Suhaag Raat (First Night) Song/Scenes: Which Are Your Favorite?

This is related to the Kabhi Kabhi post I just put up in which we had a discussion of what is up with that very memorable “first night” song.

Here are my 3 categories of “first night” song/scenes:

  1. Husband is willing/eager/enthusiastic, wife is shy
  2. Wife is willing/eager/seductive, husband is shy
  3. Both are equally excited

Kabhi Kabhi is a clear “husband is willing/eager/enthusiastic, wife is shy”

Gadar has a less obvious (more obvious?) version of the same thing. Amisha is keeping her eyes down and looking away, but is clearly happy to be there. Shy, but willing.

Along those same lines, there are Saif and Vidya in Parineeta.

I guess this is supposed to be a shy bride or something? I know in the plot of the film she is a former prostitute that he married, so it isn’t her first time (although it kind of is, since it is her first time with love and respect). Anyway, I would far FAR rather be Raakhee in “Kabhi Kabhi” than Madhuri here.

And just to clean that taste out of your mouth, here is a very nice shy-but-enthusiastic groom song.

Moving on, how about the aggressive wives? They do exist!

For instance, Madhuri in Beta. Who was forced to delay her “first night” by her scheming mother in law and has quite a bit of pent up frustration.

I like Kareena in Refugee, who manages to be both aggressive, and a little bit shy.

And then there’s Rani in Paheli, who was a little shy but mostly eager

Finally, equally enthusiastic couples! I love Arvind Swami and Manisha Koirala in Bombay, so excited that they are jumping around.

Mani Ratnam does really good “first night” songs, there’s also Alai Payuthay.

And of course Roja, where he just kind of sneaks it in while you aren’t looking.

And a non-Ratnam but still Rahman song, “In Lamhon”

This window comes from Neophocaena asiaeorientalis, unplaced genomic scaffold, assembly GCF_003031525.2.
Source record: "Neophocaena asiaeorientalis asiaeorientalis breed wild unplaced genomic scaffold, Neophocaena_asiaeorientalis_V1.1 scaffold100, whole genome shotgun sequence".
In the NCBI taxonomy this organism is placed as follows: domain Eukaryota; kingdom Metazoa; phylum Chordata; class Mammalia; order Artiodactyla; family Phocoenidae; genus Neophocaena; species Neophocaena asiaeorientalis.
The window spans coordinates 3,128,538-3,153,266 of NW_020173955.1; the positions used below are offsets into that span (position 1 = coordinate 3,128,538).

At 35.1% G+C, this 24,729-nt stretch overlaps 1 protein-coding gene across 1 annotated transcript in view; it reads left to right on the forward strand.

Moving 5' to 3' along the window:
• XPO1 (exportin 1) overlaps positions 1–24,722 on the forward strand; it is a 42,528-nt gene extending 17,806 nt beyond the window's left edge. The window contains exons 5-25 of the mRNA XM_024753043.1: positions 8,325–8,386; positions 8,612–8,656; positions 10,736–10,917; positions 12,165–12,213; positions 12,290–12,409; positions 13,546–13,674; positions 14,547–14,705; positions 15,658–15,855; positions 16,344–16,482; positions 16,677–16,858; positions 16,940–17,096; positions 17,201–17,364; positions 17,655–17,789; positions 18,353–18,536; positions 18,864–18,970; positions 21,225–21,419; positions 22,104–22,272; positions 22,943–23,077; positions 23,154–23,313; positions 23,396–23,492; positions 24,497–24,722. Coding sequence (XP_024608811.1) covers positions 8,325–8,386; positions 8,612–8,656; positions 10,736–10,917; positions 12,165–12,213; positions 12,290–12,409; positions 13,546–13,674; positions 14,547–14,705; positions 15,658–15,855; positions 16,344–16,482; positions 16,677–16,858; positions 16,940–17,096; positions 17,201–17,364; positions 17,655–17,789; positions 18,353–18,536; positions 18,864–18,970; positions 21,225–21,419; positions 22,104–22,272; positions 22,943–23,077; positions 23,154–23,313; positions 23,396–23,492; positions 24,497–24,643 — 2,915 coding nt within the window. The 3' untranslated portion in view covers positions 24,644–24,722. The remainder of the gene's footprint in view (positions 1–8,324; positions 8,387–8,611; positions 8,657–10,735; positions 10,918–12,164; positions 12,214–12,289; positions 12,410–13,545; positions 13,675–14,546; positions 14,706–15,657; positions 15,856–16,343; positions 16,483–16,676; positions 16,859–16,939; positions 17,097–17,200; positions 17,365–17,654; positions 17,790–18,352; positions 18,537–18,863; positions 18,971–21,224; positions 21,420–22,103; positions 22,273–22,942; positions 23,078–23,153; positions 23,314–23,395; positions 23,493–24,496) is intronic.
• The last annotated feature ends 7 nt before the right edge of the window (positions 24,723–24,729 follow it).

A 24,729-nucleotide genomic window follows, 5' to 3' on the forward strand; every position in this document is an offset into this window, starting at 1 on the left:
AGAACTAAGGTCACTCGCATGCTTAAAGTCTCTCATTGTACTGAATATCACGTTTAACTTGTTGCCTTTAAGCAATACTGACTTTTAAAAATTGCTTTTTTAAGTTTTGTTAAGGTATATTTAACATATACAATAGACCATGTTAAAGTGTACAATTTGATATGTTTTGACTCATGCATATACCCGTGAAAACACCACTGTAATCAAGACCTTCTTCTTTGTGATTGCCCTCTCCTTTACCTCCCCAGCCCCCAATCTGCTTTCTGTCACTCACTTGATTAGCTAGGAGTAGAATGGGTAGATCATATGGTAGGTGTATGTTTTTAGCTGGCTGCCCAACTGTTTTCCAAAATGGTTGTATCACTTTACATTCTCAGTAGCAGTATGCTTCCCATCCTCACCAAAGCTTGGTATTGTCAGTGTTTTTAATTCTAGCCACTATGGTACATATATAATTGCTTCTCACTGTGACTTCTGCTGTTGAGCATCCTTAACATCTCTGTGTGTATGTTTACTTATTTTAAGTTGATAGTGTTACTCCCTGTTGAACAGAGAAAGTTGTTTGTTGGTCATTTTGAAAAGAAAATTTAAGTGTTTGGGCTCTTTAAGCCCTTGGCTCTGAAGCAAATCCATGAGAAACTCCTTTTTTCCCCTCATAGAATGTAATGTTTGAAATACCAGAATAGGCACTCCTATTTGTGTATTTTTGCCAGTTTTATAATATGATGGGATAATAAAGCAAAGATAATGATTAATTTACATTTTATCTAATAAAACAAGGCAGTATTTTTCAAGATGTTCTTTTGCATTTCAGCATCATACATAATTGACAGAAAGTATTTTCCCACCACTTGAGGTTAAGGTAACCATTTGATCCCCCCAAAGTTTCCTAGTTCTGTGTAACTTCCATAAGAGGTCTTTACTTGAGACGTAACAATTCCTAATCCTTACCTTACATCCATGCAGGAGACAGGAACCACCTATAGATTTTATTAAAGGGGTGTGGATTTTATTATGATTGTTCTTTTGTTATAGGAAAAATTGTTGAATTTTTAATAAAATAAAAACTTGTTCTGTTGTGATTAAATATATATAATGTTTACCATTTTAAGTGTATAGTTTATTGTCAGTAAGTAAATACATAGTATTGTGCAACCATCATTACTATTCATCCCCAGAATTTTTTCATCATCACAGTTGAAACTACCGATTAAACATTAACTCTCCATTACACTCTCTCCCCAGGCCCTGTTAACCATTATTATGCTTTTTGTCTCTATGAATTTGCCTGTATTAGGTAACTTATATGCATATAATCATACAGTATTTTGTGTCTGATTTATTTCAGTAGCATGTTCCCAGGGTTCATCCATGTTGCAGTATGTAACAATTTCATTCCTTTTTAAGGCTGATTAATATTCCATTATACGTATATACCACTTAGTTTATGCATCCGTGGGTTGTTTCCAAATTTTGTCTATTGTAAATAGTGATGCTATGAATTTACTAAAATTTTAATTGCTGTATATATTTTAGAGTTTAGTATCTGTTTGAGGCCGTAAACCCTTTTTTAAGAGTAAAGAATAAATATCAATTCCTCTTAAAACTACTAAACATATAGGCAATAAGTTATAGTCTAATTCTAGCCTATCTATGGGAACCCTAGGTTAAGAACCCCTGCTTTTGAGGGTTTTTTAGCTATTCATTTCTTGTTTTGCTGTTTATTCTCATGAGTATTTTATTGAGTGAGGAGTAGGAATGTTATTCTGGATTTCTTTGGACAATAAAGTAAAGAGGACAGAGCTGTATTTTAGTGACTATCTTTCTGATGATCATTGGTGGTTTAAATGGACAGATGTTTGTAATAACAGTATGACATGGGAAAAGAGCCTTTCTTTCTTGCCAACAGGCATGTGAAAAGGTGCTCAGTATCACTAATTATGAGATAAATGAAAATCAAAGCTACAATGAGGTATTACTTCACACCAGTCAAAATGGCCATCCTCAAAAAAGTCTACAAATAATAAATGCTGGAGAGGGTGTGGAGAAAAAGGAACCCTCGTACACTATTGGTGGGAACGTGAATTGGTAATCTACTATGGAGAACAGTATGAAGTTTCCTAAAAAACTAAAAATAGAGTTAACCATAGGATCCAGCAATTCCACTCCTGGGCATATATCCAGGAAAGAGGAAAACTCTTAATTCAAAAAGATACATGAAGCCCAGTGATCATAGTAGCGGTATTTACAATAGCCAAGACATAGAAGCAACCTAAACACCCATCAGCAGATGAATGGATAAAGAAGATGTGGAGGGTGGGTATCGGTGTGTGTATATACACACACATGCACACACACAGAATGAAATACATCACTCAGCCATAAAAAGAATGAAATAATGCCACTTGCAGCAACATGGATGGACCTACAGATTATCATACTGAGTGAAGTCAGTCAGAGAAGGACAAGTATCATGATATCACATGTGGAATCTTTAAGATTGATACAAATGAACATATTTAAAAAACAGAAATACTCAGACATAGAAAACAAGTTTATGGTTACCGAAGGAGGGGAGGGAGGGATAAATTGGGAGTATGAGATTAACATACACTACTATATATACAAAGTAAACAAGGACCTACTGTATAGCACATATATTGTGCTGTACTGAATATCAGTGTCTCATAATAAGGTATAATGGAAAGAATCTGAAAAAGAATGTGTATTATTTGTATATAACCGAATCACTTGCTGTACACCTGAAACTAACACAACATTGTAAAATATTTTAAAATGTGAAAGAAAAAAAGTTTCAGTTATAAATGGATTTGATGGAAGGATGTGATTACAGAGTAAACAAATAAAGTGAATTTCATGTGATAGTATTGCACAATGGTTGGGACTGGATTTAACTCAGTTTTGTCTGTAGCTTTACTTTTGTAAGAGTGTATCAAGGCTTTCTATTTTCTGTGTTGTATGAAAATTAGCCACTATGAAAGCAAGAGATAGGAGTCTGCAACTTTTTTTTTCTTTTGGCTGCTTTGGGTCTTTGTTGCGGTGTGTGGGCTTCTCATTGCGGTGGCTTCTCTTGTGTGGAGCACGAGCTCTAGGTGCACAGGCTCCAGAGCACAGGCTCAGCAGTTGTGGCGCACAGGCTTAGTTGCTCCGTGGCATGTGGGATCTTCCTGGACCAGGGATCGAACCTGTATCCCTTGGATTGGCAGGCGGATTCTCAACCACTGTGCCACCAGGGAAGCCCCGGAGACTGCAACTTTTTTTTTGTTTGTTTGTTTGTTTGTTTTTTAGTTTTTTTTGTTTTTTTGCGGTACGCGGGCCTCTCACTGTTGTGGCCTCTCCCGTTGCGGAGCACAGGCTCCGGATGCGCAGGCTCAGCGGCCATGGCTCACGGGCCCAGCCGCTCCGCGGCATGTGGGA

Okay, that’s all I can think of! But I know there are more. Give me your ideas for active groom/shy bride, active bride/shy groom, and equally active/shy songs!


14 thoughts on “Suhaag Raat (First Night) Song/Scenes: Which Are Your Favorite?

  1. Parineeti was a film I watched early in my Hindi film “career” and I only realized later how ‘risque’ it was. They aren’t actually married, at least not in front of their families. So much so that he let’s himself get betrothed to another. It is really a remake of Devdas (which I also only understood later) but with a better ending. This first night scene is actually very daring.


    • Although they were published with Parineeta first and Devdas second, I think Devdas was Chattopadhyay’s first novel. You can see him reworking the theme of the childhood romance, forbidden love, etc. into a different form with Parineeta. I don’t think the novel consummates the marriage, there are a lot of other big changes from novel to film, but unlike the Bhansali Devdas, the VVC Parineeta actually keeps a lot of the deeper meanings of the novel. And I think making the marriage consummated improves it a lot, confirms how much both of them believe in this simplified ceremony.

      On Tue, Mar 19, 2019 at 1:02 PM dontcallitbollywood wrote:



      • I never looked up the original of Parineeta so I had NO idea it was by the same author. It is really the same story….I like Parineeta’s ending much better. I wonder if the ‘out there’ness of the sex scene didn’t pigeon hole Vidya who has not done enough film.